Why Choose Responsibly?
Spring is in the air, and so is Puppy Fever! Our Facebook feeds are overflowing with photos of new litters born, puppies ready to go home, and people welcoming new members into their families. All happy moments.
While all of this is all fine and dandy, we need to take a moment and reflect upon why it is so important to choose where you are purchasing your puppy carefully. No one anticipates that new puppy that comes home could end up living in pain, having to have major issues managed medically, all in completely preventable, heritable, disorders. But it can, especially if your breeder isn't taking the proper precautions to screen their lines for the most common heritable disorders found in the breed.
Below we'll discuss some of the most common issues found within our breed, how these disorders are screened for, and the unfortunate costs associated with treating a dog with such afflictions.
Our information has been gathered through various veterinary sources, SHCA.org, OFFA.org, and the Siberian Husky Health Foundation.
Canine Hip Displasia
Thankfully the Siberian Husky ranks fairly low in occurrence of canine hip dysplasia. Though it does still exist, especially in lines that are not properly screening.
Dogs considered for breeding should be radiographed once they have reached 2 years of age to evaluate the formation and fit of the femoral head into the pelvic socket. The X-ray will then be sent, by the veterinarian, to the Orthopedic Foundation For Animals (OFA) for official certification. Cost will vary by veterinarian, typically $100-$300 for the x-ray, $32 for certification. This test only needs to be performed once. The cost of ignoring the hip health of your lines, lets take a look.
Non-surgical treatment options for mild cases may only cost a few hundred dollars, based on medication and duration of treatment required.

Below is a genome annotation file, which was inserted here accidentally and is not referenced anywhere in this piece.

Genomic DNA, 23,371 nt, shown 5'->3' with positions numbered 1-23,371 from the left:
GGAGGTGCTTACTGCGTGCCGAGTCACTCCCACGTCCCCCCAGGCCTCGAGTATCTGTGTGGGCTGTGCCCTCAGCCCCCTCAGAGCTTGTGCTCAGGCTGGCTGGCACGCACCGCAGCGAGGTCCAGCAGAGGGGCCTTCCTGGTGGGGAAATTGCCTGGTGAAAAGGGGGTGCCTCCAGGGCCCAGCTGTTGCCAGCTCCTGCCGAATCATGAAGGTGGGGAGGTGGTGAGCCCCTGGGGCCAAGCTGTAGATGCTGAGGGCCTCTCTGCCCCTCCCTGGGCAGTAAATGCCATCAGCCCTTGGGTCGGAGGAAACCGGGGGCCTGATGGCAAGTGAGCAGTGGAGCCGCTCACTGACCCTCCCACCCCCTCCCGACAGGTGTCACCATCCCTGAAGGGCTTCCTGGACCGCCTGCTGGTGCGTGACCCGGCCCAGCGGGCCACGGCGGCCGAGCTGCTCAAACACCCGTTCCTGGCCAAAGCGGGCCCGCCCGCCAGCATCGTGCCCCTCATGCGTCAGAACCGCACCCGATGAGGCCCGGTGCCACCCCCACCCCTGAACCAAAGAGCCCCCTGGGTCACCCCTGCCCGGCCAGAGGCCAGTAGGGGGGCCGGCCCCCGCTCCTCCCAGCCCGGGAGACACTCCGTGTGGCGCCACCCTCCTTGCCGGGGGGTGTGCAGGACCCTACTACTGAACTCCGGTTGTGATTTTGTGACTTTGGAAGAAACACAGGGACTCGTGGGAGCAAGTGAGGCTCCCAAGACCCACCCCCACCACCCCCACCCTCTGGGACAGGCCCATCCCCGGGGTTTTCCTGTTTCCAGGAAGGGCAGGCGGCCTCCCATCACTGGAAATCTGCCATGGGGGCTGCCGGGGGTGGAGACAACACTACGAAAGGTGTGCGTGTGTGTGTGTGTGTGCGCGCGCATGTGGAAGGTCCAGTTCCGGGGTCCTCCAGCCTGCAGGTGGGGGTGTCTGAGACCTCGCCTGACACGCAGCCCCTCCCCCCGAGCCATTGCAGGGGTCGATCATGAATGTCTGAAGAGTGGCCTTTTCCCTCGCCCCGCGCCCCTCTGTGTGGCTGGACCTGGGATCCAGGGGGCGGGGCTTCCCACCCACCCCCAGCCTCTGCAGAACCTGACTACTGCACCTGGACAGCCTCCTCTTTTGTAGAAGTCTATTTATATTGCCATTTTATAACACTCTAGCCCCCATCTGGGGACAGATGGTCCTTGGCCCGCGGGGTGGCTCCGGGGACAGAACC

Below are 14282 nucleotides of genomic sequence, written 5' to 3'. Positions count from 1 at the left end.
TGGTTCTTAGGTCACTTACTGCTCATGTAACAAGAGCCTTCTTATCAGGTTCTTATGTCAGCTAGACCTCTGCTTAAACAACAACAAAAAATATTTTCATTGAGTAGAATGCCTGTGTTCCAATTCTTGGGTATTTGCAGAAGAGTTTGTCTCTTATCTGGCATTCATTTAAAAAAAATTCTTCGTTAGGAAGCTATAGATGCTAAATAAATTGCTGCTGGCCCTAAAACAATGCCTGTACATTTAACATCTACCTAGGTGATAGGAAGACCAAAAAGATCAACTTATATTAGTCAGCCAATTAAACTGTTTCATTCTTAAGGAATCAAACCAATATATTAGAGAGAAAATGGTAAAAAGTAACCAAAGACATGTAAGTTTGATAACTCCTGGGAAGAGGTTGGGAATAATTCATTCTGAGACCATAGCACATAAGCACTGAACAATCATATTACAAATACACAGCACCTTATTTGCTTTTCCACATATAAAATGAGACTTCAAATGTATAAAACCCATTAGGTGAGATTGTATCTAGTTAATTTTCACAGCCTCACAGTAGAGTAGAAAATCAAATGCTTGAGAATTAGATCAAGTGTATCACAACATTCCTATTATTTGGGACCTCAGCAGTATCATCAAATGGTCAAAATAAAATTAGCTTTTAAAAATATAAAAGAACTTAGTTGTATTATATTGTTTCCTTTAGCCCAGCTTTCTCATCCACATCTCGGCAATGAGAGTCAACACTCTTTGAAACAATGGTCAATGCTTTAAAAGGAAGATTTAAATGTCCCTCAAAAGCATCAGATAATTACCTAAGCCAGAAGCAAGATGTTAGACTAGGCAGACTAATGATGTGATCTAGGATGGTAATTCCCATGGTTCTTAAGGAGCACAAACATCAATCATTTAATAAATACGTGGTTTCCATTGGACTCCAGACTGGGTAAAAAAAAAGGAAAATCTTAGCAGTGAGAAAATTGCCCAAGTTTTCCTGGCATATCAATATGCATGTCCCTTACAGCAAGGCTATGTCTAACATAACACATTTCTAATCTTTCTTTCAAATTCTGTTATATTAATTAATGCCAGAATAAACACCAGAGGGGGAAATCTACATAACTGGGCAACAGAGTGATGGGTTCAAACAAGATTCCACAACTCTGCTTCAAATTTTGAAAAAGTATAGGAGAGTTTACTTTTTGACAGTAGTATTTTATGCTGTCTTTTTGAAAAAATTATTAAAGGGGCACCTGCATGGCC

Physical Therapy for more moderate cases to help manage your pet's symptoms will range from $80-$300 per session.
Surgical Treatment for more extreme cases will range from $1,000-$3,000 add in medications and physical therapies for the long term care of your pet you could easily be looking at $5,000-
In extreme cases euthanasia may be the kindest options.
Unlike hips, there are a plethora of eye issues that are prevalent within the breed. Eyes need to be screened annually by an ACVO licensed veterinarian. These exams can be certified through the OFA CAER program or SHCA's SHOR program.
Juvenile Cataracts (Heritable Cataracts)
Manifested by opacity in the lens of a young dog as early as 3 months of age, usually presented by 2 years of age. A cataract can cause a mild decrease in eyesight to complete blindness in severe cases. Cataracts can further be classified by location and stage of development.
Surgery to remove the lens is typically suggested and has an 95% success rate. Cost range from $2,100.- $2,300 per eye. Maintenance eye drops for the duration of the dogs life $50/mo.
Recent DNA research indicates that juvenile cataracts may be carried by a recessive gene. Genetic research is presently under way to develop a simple DNA test to identify dogs and bitches that carry the recessive gene for cataracts.
Currently annual eye screening performed by an ACVO licensed veterinarian is the best form of preventative care within the breeding community. Cost $100-$300, CAER certification $32 initial $8 renewal (free if the exam finds failing eye health), SHOR $6 initial free renewal.
Onset occurs between five months to two years of age and is gray and oval.
The cost of ophthalmologist assessment varies from $100 to $250. Treatment of a hard-to-treat ulcer can range from $300 for basic management to more than $3,000 if surgery is required to save the eye. Eye removal is typically a $500 to $1,500 procedure.
Recent genetic tests are suggesting that a recessive gene with variant expression transmits this disorder.
Currently annual eye screening performed by an ACVO licensed veterinarian is the best form of preventative care within the breeding community.
Progressive Retinal Atrophy (PRA)
Progressive retinal atrophy (PRA) affects the retina, the light-sensitive inner lining of the posterior part of the eyeball.
The Siberian Husky has a unique type of PRA that is only found in Siberians and man. This type of PRA is called XLPRA (X Linked PRA) since it is transmitted through the "XX" chromosome of the female. It will cause a loss of night vision followed by a loss of day vision, eventually blindness.